Wokeness in Art and Music

Daily the Marxists/Leftists/Communists among us infiltrate every aspect of our society.  Consequently,  "the individual shrinks in proportion as the state grows" yet the Left continues to work towards an alleged utopia even though "this 'ideal society' would be the graveyard of human greatness." 

Biden and Harris speak as if  "confused ideas and muddy ponds appear deep" when, in fact, they are empty rhetoric. As Nicolas Gomez Davila pointed out "stupidity is the mother of revolutionary atrocities; savageness is only the godmother" and  "the greatest modern error is not to proclaim that God died, but to believe that the devil has died."

The true sadness is that "violence is not necessary to destroy a civilization.  Each civilization dies from indifference toward the unique values which created it."  Hence, literature, history, statues, children's books, humor, film, art, and music are now under attack by those whose only aim is the total evisceration of America and her exceptional values.

Consequently, in the lunacy of wokeness,  how long will it be before Winslow Homer's images of blacks during the Civil War and Reconstruction years come under attack?  After all, Winslow Homer was a white man who dared to paint black figures during this tumultuous time period.

According to the exhibition text titled Winslow Homer's Images of Blacks: The Civil War and Reconstruction Years by Peter H. Wood and Karen C.C. Dalton, "[W]hen Winslow Homer displayed 'The Bright Side in New York City' in April 1865 -- only days after Lee's surrender and Lincoln's death -- black persons were still not allowed to enter the galleries of the National Academy of Design."  Clearly this was racism in full bloom and it would be a "full century before art depicting black people would appear on the walls of museums."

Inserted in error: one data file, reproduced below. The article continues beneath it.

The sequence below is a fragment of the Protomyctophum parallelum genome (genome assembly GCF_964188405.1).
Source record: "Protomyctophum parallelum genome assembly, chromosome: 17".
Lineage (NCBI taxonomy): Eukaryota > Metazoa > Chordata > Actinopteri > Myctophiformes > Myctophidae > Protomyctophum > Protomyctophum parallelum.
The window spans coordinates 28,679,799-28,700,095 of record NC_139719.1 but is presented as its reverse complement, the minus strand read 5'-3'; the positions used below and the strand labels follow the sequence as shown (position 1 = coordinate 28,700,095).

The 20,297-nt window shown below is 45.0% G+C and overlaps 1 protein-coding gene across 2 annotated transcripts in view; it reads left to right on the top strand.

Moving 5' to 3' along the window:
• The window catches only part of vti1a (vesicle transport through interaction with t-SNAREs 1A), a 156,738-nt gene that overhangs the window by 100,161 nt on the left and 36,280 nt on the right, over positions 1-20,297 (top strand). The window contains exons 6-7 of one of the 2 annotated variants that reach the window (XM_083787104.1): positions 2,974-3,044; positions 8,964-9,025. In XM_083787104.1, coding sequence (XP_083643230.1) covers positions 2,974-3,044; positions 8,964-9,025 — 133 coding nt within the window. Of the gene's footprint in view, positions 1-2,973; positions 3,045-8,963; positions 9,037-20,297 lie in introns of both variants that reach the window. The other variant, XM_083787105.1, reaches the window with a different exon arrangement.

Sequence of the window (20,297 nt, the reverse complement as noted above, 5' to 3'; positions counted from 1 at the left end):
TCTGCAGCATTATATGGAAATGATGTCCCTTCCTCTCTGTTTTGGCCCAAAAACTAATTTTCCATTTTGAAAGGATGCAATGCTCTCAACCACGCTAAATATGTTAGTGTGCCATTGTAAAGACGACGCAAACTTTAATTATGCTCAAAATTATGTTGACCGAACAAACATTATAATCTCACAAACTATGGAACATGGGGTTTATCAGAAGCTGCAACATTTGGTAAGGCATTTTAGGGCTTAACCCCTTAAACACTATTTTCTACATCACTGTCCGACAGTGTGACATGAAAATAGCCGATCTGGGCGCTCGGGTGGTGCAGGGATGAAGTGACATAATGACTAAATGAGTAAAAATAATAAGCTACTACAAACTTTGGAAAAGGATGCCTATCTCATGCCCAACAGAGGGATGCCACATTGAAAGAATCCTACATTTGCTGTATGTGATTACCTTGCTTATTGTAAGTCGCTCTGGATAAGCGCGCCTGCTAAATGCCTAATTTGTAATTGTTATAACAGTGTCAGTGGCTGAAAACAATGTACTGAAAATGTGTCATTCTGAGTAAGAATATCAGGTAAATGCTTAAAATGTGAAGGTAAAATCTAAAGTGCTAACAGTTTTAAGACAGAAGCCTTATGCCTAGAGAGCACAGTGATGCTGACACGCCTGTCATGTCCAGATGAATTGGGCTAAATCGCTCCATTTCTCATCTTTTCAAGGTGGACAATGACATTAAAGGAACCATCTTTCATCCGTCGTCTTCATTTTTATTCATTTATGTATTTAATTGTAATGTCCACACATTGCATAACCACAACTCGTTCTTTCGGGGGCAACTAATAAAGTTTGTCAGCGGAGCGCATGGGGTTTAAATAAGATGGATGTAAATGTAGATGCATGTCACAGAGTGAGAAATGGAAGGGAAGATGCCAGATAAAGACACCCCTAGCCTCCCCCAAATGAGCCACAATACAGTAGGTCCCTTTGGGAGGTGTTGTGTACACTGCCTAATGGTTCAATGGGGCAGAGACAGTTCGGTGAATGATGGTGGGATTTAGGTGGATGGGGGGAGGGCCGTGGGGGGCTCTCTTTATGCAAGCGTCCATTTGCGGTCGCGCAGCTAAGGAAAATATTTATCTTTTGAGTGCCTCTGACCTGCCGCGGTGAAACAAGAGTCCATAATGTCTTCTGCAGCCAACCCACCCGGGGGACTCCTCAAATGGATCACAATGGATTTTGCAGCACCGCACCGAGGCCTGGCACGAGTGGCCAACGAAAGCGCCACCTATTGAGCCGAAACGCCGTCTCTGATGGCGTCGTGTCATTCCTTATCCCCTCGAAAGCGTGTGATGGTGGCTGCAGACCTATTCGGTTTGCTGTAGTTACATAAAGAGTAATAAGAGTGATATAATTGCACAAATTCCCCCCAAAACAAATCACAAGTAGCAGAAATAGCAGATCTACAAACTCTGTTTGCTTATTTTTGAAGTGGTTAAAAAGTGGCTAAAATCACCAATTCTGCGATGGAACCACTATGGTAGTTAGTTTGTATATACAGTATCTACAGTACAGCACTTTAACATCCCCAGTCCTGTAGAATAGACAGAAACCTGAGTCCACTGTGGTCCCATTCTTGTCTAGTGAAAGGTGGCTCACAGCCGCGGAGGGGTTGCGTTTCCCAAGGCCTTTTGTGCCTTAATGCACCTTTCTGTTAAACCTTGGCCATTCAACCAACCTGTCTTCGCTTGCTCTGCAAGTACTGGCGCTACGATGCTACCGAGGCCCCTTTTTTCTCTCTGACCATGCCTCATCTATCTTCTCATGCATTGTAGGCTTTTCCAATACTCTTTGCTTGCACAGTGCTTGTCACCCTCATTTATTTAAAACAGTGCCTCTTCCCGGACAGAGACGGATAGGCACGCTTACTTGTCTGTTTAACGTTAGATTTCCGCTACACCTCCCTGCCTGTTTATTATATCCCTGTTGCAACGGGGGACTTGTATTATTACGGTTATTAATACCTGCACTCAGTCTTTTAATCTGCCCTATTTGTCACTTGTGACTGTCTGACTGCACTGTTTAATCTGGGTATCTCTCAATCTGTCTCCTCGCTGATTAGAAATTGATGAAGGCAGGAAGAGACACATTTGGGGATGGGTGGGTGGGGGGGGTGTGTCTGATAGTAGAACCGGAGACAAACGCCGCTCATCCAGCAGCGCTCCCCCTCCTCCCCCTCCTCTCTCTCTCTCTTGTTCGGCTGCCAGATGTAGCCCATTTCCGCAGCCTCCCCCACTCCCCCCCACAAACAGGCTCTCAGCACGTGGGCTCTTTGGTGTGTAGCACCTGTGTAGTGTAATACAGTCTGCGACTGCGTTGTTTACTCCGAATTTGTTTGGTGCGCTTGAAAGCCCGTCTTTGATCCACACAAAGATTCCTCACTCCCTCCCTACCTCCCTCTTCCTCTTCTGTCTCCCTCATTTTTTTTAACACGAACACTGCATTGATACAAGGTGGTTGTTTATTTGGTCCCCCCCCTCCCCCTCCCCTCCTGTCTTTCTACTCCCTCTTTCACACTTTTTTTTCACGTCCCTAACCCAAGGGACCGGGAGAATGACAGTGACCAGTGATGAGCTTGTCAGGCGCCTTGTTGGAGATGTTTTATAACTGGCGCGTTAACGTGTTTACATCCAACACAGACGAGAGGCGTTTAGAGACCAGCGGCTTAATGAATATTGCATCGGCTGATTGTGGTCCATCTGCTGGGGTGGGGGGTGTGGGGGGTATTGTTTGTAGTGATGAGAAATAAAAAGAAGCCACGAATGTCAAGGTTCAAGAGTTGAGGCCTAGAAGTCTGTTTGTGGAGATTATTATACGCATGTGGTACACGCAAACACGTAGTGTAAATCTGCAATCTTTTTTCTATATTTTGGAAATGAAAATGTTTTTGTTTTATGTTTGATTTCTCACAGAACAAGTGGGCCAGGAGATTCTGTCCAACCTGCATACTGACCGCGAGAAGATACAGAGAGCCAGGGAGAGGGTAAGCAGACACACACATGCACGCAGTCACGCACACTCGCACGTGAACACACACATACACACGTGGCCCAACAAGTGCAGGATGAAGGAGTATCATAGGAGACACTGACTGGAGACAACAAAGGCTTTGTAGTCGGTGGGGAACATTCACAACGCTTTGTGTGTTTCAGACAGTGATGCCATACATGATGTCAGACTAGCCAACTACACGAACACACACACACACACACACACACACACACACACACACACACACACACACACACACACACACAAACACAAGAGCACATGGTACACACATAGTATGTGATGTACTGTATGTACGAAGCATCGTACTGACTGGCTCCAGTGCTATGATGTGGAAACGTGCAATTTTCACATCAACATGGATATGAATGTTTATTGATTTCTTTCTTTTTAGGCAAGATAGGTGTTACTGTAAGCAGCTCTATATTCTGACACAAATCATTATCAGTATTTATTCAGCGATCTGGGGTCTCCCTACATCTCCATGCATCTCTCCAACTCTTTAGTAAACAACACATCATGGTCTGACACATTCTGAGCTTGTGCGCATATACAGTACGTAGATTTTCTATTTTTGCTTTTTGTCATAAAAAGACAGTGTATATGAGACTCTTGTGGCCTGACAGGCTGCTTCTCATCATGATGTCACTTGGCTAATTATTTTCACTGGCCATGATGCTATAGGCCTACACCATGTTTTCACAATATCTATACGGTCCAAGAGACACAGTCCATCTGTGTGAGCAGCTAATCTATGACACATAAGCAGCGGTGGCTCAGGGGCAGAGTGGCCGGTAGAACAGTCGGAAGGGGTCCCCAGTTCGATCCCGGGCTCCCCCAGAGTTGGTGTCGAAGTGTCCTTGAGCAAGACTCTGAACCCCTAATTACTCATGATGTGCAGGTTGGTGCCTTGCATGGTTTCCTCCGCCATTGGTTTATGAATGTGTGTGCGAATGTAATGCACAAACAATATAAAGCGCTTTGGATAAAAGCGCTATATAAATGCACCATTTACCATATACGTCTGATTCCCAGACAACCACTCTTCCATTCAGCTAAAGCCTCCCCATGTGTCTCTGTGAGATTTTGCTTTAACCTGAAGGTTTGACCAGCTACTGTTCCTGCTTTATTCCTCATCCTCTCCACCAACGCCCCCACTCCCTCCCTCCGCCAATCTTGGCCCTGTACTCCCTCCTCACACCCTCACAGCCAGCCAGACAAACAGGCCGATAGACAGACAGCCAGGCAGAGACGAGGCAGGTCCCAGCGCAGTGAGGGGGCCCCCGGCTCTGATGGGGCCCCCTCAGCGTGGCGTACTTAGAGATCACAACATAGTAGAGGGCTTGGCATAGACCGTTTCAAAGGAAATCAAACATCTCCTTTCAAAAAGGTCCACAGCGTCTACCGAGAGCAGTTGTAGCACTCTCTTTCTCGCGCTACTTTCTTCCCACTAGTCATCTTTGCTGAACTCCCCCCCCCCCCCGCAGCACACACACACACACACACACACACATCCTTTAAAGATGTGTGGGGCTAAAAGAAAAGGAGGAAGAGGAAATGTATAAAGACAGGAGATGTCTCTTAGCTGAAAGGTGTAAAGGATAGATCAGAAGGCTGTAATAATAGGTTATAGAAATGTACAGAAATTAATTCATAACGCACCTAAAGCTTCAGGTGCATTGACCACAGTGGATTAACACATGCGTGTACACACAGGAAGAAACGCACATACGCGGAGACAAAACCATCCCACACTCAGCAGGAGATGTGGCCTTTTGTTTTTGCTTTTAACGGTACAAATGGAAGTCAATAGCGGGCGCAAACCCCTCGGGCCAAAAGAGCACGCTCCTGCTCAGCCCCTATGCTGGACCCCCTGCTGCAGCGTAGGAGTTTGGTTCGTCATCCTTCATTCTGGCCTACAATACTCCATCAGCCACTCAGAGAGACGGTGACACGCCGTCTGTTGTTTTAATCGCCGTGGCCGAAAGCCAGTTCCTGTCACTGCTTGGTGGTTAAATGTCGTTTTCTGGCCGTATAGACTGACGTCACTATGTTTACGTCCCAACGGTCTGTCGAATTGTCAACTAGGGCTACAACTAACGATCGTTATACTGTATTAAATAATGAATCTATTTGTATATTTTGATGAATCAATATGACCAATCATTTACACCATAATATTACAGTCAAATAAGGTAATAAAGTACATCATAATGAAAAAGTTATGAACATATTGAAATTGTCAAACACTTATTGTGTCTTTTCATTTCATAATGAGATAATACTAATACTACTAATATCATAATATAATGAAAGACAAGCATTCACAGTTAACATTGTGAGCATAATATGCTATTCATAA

Yet, Winslow Homer's paintings of black America during this period "stood apart from the 'average artist's minstrel-show conception' of black people."

Although Homer called them his "darkey pictures" -- clearly offensive to modern ears, by "placing black children in the role of pupil and/or initiate, the artist was making allusions to the remedial training (both personal and political growth)" that was incumbent upon this new generation of emancipated black people.

Homer's black imagery introduced the changing attitude of America towards its black citizens.  In essence, art served as the nonverbal patina of how a society evolves.

But fast forward to woke America -- who will be the first Marxist-trained individual to claim that a white man has no right to paint black figures?  Who among the communist agitators will claim that the paintings of Homer, a reclusive New Englander, need be removed from art museums because a young white man born in 1836 could not possibly have any sensitivity to the issue of black servitude and discrimination in this country?  After all, the level of melanin one is born with is now the only gauge by which one is deemed a racist.